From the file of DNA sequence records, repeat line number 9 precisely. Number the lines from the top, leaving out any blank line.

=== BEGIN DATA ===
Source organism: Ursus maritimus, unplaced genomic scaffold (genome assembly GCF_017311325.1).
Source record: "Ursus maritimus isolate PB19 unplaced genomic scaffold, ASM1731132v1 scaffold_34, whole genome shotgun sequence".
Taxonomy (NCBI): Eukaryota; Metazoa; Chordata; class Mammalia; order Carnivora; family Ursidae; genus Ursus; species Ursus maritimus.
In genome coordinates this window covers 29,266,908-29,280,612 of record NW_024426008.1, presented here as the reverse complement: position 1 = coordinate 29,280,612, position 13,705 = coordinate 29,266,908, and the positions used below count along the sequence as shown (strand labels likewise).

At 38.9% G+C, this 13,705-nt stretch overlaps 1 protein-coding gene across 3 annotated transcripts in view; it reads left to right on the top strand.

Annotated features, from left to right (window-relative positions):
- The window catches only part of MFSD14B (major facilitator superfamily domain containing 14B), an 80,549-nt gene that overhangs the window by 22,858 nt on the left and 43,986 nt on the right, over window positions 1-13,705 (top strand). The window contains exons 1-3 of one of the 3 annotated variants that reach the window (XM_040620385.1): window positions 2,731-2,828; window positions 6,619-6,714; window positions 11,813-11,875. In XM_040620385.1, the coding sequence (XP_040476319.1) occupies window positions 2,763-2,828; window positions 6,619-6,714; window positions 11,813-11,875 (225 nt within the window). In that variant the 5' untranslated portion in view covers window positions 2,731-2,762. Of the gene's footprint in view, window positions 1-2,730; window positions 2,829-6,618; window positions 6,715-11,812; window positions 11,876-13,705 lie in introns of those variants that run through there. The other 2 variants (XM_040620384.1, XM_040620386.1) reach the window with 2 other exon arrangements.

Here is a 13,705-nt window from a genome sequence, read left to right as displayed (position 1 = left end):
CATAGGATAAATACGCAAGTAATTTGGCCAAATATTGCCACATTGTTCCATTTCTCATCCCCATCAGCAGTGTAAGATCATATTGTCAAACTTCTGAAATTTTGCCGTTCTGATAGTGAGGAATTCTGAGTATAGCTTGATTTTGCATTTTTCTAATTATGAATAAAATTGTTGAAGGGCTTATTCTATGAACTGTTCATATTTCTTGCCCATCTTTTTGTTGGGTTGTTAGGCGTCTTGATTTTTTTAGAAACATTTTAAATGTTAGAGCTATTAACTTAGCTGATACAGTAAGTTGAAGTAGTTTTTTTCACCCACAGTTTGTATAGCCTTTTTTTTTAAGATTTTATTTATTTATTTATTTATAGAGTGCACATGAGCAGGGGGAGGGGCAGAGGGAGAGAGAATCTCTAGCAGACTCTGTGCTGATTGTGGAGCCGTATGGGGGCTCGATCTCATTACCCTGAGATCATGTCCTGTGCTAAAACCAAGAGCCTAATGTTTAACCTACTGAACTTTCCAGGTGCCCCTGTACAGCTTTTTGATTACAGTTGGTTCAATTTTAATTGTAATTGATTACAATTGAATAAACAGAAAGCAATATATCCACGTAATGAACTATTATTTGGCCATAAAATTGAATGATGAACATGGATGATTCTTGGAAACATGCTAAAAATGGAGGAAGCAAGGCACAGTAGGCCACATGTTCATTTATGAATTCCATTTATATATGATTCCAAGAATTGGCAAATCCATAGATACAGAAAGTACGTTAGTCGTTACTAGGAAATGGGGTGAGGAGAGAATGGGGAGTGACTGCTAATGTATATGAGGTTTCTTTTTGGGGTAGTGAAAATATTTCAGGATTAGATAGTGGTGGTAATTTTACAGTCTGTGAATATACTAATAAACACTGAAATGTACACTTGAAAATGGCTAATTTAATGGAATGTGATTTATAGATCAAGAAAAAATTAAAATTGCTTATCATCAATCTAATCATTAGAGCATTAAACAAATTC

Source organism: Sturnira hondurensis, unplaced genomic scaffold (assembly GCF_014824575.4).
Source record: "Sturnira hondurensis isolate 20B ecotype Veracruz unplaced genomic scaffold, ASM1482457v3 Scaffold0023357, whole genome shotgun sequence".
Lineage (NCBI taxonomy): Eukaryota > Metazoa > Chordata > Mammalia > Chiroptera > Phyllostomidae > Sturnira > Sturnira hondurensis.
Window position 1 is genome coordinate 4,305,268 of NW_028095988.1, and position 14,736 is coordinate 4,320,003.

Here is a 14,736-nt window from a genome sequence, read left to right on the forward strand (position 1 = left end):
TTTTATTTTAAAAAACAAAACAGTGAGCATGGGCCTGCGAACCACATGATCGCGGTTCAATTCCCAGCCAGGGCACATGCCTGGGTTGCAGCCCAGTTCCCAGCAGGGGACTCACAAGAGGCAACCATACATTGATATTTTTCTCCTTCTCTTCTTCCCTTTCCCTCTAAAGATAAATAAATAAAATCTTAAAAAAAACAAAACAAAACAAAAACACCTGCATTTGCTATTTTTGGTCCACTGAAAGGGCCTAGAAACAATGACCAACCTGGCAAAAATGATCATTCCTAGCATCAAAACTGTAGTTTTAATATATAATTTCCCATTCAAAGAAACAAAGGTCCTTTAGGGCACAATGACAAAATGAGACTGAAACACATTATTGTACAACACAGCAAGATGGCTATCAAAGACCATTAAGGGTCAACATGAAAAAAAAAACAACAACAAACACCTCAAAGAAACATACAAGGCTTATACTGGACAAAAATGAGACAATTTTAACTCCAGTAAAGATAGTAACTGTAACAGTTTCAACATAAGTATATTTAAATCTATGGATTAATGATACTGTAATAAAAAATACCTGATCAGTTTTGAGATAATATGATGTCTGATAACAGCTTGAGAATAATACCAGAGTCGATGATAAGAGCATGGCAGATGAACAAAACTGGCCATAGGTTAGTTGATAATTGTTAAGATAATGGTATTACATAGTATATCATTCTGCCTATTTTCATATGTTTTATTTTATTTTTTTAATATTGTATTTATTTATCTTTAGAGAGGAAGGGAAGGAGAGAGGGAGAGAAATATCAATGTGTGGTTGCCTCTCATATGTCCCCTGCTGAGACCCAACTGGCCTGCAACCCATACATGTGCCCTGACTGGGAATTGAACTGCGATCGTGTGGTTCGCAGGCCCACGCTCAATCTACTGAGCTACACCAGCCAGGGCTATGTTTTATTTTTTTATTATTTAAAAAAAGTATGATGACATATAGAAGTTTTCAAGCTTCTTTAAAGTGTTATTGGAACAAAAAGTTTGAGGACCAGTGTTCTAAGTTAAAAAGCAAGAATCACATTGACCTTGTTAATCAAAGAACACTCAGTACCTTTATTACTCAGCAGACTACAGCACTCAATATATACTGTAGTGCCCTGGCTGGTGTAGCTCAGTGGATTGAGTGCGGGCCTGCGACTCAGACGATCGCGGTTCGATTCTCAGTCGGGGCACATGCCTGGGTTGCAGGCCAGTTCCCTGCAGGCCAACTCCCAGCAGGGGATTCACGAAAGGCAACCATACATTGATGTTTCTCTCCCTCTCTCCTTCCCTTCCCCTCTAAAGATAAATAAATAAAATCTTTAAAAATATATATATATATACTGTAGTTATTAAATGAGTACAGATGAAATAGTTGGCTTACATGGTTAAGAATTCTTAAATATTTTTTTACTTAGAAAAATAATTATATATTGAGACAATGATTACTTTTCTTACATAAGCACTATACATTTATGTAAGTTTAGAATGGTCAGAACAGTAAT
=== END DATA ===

CATAGGATAAATACGCAAGTAATTTGGCCAAATATTGCCACATTGTTCCATTTCTCATCCCCATCAGCAGTGTAAGATCATATTGTCAAACTTCTGAAATTTTGCCGTTCTGATAGTGAGGAATTCTGAGTATAGCTTGATTTTGCATTTTTCTAATTATGAATAAAATTGTTGAAGGGCTTATTCTATGAACTGTTCATATTTCTTGCCCATCTTTTTGTTGGGTTGTTAGGCGTCTTGATTTTTTTAGAAACATTTTAAATGTTAGAGCTATTAACTTAGCTGATACAGTAAGTTGAAGTAGTTTTTTTCACCCACAGTTTGTATAGCCTTTTTTTTTAAGATTTTATTTATTTATTTATTTATAGAGTGCACATGAGCAGGGGGAGGGGCAGAGGGAGAGAGAATCTCTAGCAGACTCTGTGCTGATTGTGGAGCCGTATGGGGGCTCGATCTCATTACCCTGAGATCATGTCCTGTGCTAAAACCAAGAGCCTAATGTTTAACCTACTGAACTTTCCAGGTGCCCCTGTACAGCTTTTTGATTACAGTTGGTTCAATTTTAATTGTAATTGATTACAATTGAATAAACAGAAAGCAATATATCCACGTAATGAACTATTATTTGGCCATAAAATTGAATGATGAACATGGATGATTCTTGGAAACATGCTAAAAATGGAGGAAGCAAGGCACAGTAGGCCACATGTTCATTTATGAATTCCATTTATATATGATTCCAAGAATTGGCAAATCCATAGATACAGAAAGTACGTTAGTCGTTACTAGGAAATGGGGTGAGGAGAGAATGGGGAGTGACTGCTAATGTATATGAGGTTTCTTTTTGGGGTAGTGAAAATATTTCAGGATTAGATAGTGGTGGTAATTTTACAGTCTGTGAATATACTAATAAACACTGAAATGTACACTTGAAAATGGCTAATTTAATGGAATGTGATTTATAGATCAAGAAAAAATTAAAATTGCTTATCATCAATCTAATCATTAGAGCATTAAACAAATTC